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Collaborative Post: Why Is the "Technical" More Important Than the "Writing"

Sep 18, 2011 • beginners, general

Questions from a Grad Student about Technical Writing CareersI recently received the following question from a reader:

The job listings on for local companies (in the San Francisco Bay area) all sound like they (or their recruiters) are really looking for engineers, programmers, web designers, or graphic artists “who write”, not for just straight technical writers who gather information, write it up, get it reviewed, and deliver it in whatever form it's needed (PDF files, hardcopy, online help, web help, etc). Do you know how things got this way?  How did this change happen so quickly, and how is it that experienced tech writers (like me) got blindsided by it?

This change puts technical writers in a real bind.  They could take courses etc in a number of tools (e.g. XML) to try to meet listed job requirements, but still not get a job, because what is really wanted (but not stated) is an engineer or programmer who writes, not a tech writer who has taken some more courses.  How would someone know if that is in fact the case so they don't waste their time or money? Thanks in advance for any help you can provide.

-- Sandy


Great question. You're asking how the market shifted from an emphasis on writing to an emphasis on technical knowledge. In your experience, it seems the jobs you encounter require more technical expertise than writing expertise.

A constant theme I explore on this blog is that writing is a commodity that is not valued as much as it should be. I don't know how things got to be this way, but here are three guesses.

1. The proliferation of self-publishing on the Internet has caused people to feel that "anyone can write." If anyone can write, the value shifts from the writing skill to the technical knowledge. While many people can fake or claim writing ability, they can't do so with technical knowledge.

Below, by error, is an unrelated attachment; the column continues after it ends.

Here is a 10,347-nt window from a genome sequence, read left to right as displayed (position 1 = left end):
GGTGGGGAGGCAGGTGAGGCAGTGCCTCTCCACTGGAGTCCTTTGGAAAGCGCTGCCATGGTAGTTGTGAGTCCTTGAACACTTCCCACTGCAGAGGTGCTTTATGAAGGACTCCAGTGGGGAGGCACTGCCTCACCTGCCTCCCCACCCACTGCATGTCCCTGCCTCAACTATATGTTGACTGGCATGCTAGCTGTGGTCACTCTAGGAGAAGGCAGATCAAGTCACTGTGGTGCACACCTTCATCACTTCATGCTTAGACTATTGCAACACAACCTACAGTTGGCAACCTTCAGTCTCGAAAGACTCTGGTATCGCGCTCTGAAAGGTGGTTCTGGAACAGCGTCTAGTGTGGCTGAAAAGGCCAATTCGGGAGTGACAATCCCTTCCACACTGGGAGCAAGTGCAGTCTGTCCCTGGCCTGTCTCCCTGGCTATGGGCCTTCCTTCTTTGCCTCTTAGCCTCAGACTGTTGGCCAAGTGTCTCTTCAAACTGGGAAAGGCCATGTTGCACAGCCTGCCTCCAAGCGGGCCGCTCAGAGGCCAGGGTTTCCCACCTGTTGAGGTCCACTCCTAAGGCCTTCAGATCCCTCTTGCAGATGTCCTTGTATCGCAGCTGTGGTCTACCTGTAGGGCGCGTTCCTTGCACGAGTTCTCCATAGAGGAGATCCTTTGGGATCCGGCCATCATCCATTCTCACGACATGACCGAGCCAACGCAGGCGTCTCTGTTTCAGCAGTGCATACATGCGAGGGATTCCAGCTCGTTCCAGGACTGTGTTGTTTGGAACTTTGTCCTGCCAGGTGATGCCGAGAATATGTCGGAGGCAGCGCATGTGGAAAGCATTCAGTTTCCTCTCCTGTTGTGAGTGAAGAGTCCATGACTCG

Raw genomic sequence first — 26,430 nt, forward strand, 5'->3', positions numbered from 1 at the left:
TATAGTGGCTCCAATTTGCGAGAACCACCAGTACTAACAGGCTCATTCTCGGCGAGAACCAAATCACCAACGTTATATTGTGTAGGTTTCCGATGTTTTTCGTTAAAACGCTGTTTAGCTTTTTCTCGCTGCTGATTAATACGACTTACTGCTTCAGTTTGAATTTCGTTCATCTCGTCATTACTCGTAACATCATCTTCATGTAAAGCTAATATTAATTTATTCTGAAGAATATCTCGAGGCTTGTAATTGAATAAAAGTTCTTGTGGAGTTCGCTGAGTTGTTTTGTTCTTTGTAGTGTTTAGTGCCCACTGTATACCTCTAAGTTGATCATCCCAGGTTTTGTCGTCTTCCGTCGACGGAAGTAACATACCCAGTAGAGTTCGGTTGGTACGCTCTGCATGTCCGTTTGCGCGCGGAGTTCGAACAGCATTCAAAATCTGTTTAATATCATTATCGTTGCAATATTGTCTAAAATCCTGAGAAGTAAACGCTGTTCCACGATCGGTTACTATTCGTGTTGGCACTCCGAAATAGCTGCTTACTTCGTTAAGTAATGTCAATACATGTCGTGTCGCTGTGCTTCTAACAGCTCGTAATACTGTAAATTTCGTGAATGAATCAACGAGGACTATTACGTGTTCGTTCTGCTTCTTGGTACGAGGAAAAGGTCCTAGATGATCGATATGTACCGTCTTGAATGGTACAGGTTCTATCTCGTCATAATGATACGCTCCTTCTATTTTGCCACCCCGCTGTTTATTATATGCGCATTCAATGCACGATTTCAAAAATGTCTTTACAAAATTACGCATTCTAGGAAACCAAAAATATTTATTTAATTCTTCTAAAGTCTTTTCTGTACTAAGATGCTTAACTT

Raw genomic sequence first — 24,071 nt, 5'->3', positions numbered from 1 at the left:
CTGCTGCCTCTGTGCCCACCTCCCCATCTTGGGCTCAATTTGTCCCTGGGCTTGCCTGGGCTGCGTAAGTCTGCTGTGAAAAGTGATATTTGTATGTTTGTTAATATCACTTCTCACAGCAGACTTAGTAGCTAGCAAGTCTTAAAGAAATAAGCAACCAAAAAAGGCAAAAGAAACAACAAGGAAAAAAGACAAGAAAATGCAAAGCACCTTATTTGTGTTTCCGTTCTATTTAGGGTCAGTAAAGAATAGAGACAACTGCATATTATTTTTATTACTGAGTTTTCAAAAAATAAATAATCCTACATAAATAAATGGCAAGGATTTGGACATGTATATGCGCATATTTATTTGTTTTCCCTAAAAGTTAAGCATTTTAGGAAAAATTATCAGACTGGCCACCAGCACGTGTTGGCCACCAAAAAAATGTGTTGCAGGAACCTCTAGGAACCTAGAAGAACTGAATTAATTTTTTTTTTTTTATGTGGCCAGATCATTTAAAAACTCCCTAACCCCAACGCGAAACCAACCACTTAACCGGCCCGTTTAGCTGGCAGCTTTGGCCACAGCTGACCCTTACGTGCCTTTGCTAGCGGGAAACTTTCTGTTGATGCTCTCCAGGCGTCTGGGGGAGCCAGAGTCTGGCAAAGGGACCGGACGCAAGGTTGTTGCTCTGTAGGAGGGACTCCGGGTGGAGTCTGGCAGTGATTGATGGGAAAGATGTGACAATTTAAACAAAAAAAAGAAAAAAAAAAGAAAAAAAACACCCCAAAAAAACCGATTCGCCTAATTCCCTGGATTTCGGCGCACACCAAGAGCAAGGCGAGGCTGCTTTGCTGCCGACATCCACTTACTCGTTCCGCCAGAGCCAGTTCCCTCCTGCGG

2. Another factor is a lowered standard for writing. We're so used to seeing poor writing -- in everything from blogs to magazines to help manuals to essays -- the general standard for what passes as publishable has dipped far enough that now anyone can write. Again, the Internet here is a reason for the transformation.

3. A third reason why people have come to value the technical more is because the world has become much more technical, and the level of knowledge has become highly specialized. One doesn't merely know how to program. Today there are more than a dozen programming languages to know -- PHP, C#, C++, Fortran, Java, .NET, Ruby, Python, Perl, Javascript, and more. And it's not just programming, but every IT field has followed similar trends.

With help authoring, writing is not the only skill. There are a dozen or more common tools and technologies to know -- Flare, RoboHelp, Author-it, DITA, SharePoint, XMetal, Captivate, Camtasia, XML, CSS, HTML, InDesign, Illustrator, Photoshop, Flash, and so on.

Twenty years ago, I don't think the technology was this diverse. Because of this diversity of technology, it's harder to find someone who understands the tech needed. As a result, the basic law of supply and demand causes the market to place higher value on technical knowledge.

If other readers have ideas about why the shift toward "technical" in technical writer occurred, please share your reasons in the comments below.

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About Tom Johnson

Tom Johnson

I'm a technical writer based in the California San Francisco Bay area. In this blog, I write about topics related to technical communication — Swagger, agile, trends, learning, plain language, quick reference guides, tech comm careers, academics, and more. I'm interested in simplifying complexity, API documentation, visual communication, information architecture and findability, and more. If you're a technical writer of any kind (progressional, transitioning, student), be sure to subscribe to email updates using the form above. You can learn more about me here. You can also contact me with questions.